The Gallant government is appealing a court ruling that said it was not allowed to close a francophone school near Moncton, without giving the local district education council more time to study the move.
Justice Zoël Dionne made "errors in interpretation, and in the application of legal principles, and in pertinent facts" when he quashed the 2016 closure of École Saint-Paul, says the province's notice, filed with the New Brunswick Court of Appeal.
Dionne ruled last month that then-Education Minister Serge Rousselle did not have the power to close the school before the Francophone South district education council could conduct a sociolinguistic study.
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The council had followed Policy 409's requirements for public consultations and decided the school was not viable.
The council then decided to study whether the closure might affect student and parent rights under Section 23 of the Charter of Rights and Freedoms, which guarantees minority-language education.
Anglophone school only option
Parents in the rural area north of Moncton were arguing that if the school closed, the only other school close enough for their children was an English school.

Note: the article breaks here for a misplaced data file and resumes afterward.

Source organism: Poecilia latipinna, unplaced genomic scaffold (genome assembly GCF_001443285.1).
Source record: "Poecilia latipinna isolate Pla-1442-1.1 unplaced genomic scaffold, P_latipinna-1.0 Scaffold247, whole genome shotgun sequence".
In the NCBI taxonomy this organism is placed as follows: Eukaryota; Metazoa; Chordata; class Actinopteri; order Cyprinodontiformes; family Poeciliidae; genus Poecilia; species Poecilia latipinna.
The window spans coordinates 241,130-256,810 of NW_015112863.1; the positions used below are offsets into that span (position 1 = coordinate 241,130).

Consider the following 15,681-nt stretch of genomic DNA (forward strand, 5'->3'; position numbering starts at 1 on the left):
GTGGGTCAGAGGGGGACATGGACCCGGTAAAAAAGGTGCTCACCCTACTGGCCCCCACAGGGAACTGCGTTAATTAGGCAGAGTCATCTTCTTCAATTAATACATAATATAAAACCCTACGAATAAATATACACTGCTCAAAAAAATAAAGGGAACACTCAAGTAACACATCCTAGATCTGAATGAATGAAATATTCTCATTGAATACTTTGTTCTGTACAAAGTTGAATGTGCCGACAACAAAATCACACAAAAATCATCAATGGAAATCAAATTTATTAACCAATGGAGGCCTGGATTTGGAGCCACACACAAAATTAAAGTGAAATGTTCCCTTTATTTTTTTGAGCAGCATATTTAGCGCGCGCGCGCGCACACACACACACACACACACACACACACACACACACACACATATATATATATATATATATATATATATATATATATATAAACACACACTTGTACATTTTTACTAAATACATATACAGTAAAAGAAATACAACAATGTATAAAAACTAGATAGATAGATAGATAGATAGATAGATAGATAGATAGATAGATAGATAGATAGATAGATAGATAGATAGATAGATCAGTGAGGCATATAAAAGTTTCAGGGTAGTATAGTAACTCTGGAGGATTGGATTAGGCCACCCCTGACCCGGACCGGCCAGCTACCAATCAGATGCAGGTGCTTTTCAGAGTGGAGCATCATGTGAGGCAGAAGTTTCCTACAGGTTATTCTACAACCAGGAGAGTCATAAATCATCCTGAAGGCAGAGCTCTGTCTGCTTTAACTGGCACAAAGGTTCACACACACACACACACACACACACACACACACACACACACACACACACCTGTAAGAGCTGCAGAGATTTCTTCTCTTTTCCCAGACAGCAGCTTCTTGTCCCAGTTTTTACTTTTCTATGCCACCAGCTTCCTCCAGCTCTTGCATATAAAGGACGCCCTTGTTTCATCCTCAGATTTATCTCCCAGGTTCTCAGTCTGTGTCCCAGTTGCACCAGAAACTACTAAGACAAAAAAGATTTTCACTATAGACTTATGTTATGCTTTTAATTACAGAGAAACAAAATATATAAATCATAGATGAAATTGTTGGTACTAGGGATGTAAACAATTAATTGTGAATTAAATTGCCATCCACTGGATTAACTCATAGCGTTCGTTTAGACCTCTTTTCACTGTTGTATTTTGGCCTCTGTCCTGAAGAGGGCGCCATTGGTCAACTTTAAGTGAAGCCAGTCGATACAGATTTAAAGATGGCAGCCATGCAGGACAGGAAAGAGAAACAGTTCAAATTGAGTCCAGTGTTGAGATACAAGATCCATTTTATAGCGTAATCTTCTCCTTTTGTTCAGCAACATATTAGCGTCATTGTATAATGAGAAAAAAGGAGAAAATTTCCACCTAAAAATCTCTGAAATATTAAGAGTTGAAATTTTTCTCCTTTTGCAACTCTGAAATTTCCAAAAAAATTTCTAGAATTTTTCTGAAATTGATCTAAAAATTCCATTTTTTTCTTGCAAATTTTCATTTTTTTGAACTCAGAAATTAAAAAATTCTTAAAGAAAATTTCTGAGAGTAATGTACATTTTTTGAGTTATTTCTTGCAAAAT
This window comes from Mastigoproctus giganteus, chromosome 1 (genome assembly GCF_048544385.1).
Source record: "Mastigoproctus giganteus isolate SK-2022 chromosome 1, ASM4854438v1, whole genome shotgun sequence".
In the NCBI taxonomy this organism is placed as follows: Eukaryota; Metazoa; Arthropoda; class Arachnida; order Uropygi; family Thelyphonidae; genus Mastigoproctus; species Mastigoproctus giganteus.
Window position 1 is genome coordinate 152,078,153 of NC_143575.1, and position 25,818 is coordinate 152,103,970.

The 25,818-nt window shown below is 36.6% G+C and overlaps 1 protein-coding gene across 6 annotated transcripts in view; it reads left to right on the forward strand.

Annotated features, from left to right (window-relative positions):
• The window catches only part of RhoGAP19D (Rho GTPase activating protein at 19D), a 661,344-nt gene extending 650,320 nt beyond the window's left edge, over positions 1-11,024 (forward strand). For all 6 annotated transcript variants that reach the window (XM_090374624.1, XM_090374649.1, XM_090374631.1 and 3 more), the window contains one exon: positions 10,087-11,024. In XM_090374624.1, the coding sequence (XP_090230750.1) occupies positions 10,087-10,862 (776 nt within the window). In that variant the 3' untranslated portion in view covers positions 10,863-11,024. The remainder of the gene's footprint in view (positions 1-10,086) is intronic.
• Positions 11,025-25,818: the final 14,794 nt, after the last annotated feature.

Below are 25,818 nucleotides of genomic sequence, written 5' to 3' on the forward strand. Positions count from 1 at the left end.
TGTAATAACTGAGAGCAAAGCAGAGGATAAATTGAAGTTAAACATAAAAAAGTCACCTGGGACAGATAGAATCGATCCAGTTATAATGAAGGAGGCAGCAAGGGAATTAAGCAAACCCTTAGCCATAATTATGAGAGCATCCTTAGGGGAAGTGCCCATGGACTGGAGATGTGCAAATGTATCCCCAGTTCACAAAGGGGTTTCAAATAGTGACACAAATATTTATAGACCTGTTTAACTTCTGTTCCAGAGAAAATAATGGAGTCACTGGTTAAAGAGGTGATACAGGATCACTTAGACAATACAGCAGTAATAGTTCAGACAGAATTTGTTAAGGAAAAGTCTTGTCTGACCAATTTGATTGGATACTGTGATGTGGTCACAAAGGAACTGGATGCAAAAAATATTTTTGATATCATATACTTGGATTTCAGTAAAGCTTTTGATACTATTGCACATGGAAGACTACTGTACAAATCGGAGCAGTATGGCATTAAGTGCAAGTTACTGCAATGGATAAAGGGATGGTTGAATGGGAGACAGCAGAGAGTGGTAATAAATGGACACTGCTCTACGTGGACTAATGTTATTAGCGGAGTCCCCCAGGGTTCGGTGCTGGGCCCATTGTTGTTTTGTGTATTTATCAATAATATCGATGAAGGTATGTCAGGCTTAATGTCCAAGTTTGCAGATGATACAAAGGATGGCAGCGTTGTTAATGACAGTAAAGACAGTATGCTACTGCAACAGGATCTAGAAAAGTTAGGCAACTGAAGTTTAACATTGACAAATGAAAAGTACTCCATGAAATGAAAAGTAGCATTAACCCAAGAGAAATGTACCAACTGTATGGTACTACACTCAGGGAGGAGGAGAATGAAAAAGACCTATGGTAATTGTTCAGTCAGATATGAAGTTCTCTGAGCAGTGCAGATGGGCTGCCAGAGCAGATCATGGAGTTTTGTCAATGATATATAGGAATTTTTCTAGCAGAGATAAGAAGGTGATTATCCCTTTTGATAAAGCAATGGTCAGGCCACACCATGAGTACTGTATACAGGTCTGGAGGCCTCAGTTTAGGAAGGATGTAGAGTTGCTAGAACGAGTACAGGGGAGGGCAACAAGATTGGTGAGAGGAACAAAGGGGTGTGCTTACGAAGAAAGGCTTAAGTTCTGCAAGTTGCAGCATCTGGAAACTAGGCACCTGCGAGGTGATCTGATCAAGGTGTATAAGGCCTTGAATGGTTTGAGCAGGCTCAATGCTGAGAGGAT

Dionne wrote that this meant the district education council had not reached a final decision.
He said Policy 409 only gives the minister the power to approve or reject a council's "clear, unequivocal and definitive decision" to close a school.
The council has already said it will not appeal Dionne's decision.
The province says in its filing that conducting a sociolinguistic study is not a constitutional obligation.
Lobbying for a replacement school
Dionne didn't order the reopening of the school, which closed in 2016. Parents in Saint-Paul are now lobbying for a replacement school.
Dionne's May 17 ruling also raised broader questions about Policy 409, which requires three community consultations before a final decision, which then goes to the minister for acceptance or rejection.
In 2015, Rousselle added a new "trigger" to the policy that requires a district to study any school with enrolment of fewer than 100 students.
Dionne asks if that change is "is a tool for imposing on education councils … a list of schools that should be closed and ... a way of effecting these closures."
The province's appeal notice says Dionne "inferred" specific meanings and goals in Policy 409 and imputed "particular intentions" to Rousselle, despite no claim to that effect in the original court challenge and despite no evidence.
There's no date yet for when the Court of Appeal might hear the case.
In September 2016, the Appeal Court upheld Rousselle's power to close schools in response to a recommendation of a district education council in Anglophone South. Parents of children at Brown's Flat Elementary and Lorne Middle schools fought the closures.
A Court of Queen's Bench judge had blocked the closure, but the Appeal Court quashed that decision.
"Judges must leave standing policy decisions taken by elected representatives," Chief Justice Ernest Drapeau said in the decision.